Recent years have seen the rise in peer-to-peer lending, with entities like Prosper.com providing a way for people to borrow money from individuals they don’t know rather than from banks and other financial institutions. A good portion of this money is being borrowed by entrepreneurs to finance their businesses.
The growth of peer-to-peer lending, and the participation by entrepreneurs as borrowers, is an observable fact. And the reason why entrepreneurs go to peer-to-peer lenders makes a lot of sense. Entrepreneurs are able to get funding for their businesses from individuals even when they can’t get them from financial institutions.
The question that’s puzzling is why individuals lend money to entrepreneurs that institutions won’t finance. We don’t have any carefully done studies that answer this question, but here are some possible explanations.
1. The lenders are foolish. Individuals have less stringent criteria for making loans than institutions because they know less about the risks of lending money to entrepreneurs. And they gather less information on which to evaluate different borrowers. As a result, they make loans that aren’t very good and have poorer performing loans than banks or other institutions would tolerate.
2. The lenders have low return expectations. Because institutions have higher costs than individuals (who aren’t paying salaries to loan officers, managing bank branches, or paying interest on deposits), the individuals are willing to make loans at a reasonable interest rate. To make the same loans, banks would have to that charge such a high interest rate that usury laws prevent them from making the loans.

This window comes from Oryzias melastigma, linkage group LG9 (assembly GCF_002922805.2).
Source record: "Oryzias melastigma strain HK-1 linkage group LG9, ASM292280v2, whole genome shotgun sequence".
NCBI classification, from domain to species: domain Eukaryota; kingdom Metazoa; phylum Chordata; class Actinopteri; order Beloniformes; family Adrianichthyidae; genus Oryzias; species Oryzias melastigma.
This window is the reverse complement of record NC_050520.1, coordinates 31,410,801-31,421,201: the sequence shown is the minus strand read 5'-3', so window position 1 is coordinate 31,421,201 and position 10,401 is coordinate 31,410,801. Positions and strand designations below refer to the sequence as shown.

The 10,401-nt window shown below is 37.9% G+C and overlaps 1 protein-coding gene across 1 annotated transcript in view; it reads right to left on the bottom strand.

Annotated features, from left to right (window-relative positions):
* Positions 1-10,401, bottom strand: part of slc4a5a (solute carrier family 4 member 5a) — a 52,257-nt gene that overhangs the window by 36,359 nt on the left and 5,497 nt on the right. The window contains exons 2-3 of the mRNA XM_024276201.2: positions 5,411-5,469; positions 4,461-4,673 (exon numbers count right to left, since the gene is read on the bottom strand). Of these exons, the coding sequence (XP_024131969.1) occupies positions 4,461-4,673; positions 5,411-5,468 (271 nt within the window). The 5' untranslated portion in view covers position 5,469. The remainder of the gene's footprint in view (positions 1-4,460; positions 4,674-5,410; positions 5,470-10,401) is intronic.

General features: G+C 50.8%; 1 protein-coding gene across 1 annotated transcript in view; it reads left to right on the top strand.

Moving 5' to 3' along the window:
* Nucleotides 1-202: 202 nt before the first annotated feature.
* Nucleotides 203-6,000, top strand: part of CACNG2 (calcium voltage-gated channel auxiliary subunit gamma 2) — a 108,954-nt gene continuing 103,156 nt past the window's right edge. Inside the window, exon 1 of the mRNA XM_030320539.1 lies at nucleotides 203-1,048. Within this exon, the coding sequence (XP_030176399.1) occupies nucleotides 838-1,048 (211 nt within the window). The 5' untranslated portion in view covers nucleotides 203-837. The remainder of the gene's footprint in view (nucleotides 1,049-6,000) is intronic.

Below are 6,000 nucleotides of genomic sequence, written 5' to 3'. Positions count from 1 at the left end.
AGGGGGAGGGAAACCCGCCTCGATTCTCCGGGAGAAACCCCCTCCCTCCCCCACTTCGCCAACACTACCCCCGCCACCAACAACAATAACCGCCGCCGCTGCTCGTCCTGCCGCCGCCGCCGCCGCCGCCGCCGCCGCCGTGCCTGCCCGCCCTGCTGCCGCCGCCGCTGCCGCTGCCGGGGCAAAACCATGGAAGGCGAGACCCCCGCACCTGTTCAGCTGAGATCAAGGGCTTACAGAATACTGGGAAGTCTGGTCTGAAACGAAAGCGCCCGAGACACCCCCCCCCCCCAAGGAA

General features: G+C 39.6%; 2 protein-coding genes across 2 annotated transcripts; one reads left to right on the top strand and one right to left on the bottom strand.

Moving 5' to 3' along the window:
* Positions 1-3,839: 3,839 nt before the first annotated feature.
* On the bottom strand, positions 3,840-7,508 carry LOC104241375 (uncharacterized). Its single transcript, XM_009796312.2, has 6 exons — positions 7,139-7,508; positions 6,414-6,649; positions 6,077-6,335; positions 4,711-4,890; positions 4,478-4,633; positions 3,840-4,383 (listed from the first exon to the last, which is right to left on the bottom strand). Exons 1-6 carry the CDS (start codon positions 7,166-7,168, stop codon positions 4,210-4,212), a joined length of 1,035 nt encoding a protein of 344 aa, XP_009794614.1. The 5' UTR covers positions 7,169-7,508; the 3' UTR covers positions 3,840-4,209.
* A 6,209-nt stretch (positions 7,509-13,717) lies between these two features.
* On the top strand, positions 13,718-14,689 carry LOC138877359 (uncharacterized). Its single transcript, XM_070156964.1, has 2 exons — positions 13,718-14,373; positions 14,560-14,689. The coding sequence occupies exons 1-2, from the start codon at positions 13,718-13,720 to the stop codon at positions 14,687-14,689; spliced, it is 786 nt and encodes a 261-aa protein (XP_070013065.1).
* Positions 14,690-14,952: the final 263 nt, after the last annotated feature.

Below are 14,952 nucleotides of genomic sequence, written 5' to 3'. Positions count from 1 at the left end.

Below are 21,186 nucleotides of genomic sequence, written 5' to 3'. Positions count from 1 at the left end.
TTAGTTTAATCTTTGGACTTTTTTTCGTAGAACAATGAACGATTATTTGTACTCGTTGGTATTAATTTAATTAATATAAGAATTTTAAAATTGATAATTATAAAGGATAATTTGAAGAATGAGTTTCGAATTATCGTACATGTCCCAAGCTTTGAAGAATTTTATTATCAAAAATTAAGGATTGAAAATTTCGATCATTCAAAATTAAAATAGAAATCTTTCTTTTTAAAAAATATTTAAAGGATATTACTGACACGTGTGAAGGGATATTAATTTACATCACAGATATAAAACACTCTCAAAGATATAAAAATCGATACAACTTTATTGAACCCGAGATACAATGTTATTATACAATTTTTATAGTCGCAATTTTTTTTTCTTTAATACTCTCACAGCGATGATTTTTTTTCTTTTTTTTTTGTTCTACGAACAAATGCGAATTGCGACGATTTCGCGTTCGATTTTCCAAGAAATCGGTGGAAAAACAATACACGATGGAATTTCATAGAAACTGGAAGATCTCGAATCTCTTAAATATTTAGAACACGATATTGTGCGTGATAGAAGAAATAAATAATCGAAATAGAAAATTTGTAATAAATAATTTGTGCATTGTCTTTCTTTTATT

3. The transactions costs are too high for institutions. Individuals can make small loans that institutions can’t afford to make because they have much lower administrative costs. So individuals make them and institutions don’t.
4. The lenders find it enjoyable. Individuals often do things for personal satisfaction that company managers, who have to act in the best interests of their shareholders, can’t do. Lending money to other people in need might be fun or might provide a feeling of emotional satisfaction. Thus lenders get non-financial compensation and don’t really care about making money. Banks, and other institutions, can’t make the same trade-offs of non-financial for financial compensation and so don’t make the loans.
Why do you think individuals will lend money to entrepreneurs that banks and other financial institutions won’t finance? I’d be interested to hear your thoughts.
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About the Author: Scott Shane is A. Malachi Mixon III, Professor of Entrepreneurial Studies at Case Western Reserve University. He is the author of seven books, including Illusions of Entrepreneurship: The Costly Myths that Entrepreneurs, Investors, and Policy Makers Live By and Finding Fertile Ground: Identifying Extraordinary Opportunities for New Ventures.